Binge watching tv shows, movies, and other entertainment is now a leading pastime for American households.
With more of us spending more time at home because of the pandemic, the demand for streaming services has only increased. However, buyers be aware. If a dirt-cheap streaming subscription service seems too good to be true, it’s probably illegal.
Piracy has moved from reselling stolen music and movies to streamed content. According to a new report from Digital Citizens Alliance and NAGRA, the digital TV division of the Kudelski Group, criminals have discovered that for a small investment they can reap big profits in the streaming black market.
Pirated subscription services generate $1 billion in annual revenues by a conservative estimate. Criminals also sell pirated streaming devices pre-loaded with apps full of stolen content, partner with hackers to install malware in free apps, and outright sell private information of customers.
This practice is widespread. An estimated 9 million subscribers of fixed broadband in the U.S. use a pirated subscription. They may not necessarily know it though.
A network of legal and respected businesses supports this black market. Scammers utilize social media channels to drive consumers to legitimate-looking websites where they download apps, buy pirated devices, or access pirated services in other ways. Users pay for illegal services and devices through legal financial processing services.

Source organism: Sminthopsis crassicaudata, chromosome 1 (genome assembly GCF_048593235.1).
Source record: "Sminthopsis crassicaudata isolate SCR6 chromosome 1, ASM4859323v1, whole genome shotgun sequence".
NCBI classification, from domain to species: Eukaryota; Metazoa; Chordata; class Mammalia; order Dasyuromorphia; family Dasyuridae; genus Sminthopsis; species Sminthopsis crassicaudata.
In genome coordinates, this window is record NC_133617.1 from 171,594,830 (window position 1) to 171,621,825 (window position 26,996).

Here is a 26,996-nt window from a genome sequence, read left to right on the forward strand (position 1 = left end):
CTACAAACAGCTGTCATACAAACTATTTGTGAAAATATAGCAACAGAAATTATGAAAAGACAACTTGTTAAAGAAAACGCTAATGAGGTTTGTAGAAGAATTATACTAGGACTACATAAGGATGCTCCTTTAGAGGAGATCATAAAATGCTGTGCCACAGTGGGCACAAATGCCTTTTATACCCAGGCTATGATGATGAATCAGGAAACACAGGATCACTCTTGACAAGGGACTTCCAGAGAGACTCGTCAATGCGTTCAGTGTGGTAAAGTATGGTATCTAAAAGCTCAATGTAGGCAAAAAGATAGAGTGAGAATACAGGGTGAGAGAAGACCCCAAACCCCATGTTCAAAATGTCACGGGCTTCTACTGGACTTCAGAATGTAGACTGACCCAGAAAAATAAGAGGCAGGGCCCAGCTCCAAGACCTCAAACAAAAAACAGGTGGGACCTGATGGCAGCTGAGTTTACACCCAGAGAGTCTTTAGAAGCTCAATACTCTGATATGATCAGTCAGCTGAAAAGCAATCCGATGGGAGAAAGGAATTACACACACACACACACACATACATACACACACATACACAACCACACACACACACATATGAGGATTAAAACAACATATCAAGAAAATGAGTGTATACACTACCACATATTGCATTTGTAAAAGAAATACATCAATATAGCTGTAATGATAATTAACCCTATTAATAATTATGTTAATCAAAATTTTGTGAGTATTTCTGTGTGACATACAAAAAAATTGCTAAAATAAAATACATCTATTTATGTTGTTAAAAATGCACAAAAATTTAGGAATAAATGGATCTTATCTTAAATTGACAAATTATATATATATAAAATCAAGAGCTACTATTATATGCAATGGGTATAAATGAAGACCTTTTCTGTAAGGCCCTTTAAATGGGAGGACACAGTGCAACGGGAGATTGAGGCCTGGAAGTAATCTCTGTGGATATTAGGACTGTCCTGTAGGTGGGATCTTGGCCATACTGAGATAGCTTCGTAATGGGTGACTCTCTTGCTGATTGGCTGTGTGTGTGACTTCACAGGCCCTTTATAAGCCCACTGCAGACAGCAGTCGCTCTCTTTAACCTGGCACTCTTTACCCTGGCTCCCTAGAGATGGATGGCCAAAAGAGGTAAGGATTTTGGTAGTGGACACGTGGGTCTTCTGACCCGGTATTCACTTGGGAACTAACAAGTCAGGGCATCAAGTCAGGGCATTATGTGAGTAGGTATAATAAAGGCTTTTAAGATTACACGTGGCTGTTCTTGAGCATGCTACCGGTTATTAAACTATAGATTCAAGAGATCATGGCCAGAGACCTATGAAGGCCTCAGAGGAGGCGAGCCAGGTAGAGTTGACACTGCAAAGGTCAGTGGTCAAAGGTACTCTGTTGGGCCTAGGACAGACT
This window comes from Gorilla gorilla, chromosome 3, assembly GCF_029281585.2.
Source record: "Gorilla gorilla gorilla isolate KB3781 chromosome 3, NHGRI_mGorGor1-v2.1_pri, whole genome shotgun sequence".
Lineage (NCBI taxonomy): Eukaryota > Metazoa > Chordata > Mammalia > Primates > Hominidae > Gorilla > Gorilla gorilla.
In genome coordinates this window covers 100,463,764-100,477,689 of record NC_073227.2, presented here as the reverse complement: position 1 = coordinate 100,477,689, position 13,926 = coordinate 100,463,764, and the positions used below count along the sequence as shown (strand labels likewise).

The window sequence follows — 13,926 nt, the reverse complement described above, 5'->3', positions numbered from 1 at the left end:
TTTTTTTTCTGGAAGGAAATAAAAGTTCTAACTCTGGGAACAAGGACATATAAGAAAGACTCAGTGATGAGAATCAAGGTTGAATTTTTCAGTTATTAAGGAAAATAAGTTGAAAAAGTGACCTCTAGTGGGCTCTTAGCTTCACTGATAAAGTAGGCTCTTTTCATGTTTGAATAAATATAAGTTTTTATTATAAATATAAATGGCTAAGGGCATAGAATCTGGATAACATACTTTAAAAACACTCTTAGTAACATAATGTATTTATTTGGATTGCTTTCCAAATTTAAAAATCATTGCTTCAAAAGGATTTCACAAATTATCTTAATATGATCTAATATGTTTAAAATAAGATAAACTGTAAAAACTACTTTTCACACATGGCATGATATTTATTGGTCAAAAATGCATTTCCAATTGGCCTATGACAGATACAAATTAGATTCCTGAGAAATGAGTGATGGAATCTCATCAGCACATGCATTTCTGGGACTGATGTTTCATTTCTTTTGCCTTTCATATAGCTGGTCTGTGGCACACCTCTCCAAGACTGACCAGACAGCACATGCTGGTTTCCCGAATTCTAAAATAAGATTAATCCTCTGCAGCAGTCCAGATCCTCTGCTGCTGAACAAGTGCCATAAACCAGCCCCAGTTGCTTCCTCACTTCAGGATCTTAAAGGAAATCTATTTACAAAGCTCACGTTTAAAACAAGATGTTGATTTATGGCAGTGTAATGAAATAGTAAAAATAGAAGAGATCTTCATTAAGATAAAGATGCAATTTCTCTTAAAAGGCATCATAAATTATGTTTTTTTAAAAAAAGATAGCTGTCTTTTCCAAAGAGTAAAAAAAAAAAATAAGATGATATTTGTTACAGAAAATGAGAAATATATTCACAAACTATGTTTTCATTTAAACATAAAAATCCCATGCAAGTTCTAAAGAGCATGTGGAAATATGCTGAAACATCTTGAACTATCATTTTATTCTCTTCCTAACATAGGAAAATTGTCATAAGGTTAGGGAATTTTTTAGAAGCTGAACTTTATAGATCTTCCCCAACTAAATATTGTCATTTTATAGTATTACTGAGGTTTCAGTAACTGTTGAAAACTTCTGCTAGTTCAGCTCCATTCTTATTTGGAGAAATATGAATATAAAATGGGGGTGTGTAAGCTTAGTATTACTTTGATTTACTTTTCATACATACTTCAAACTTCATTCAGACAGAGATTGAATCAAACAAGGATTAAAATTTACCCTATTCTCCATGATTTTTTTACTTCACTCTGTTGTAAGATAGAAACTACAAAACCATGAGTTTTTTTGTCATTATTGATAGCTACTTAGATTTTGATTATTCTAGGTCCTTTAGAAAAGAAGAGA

As consumers, we should be very concerned. We are exposed to fraud, identity theft, malware, ransomware, cyber attacks, and other illegal activities. As the report noted:
One of the side effects of illegal PS IPTV services is consumers unknowingly “invite” software, created by criminals, into their home. And these operators have a track record of searching for exploits that generate profits for themselves at the expense of customers and other players in the ecosystem.
As women and mothers, we should rightly be concerned about our privacy and security as well as that of our families.
Piracy is also a drag on our economy. It crowds out legitimate economic activity, erodes market share of legal businesses, and leads to fewer jobs.
Policymakers should consider ways to crack down on this new frontier in piracy before it wreaks havoc on American consumers and our economy.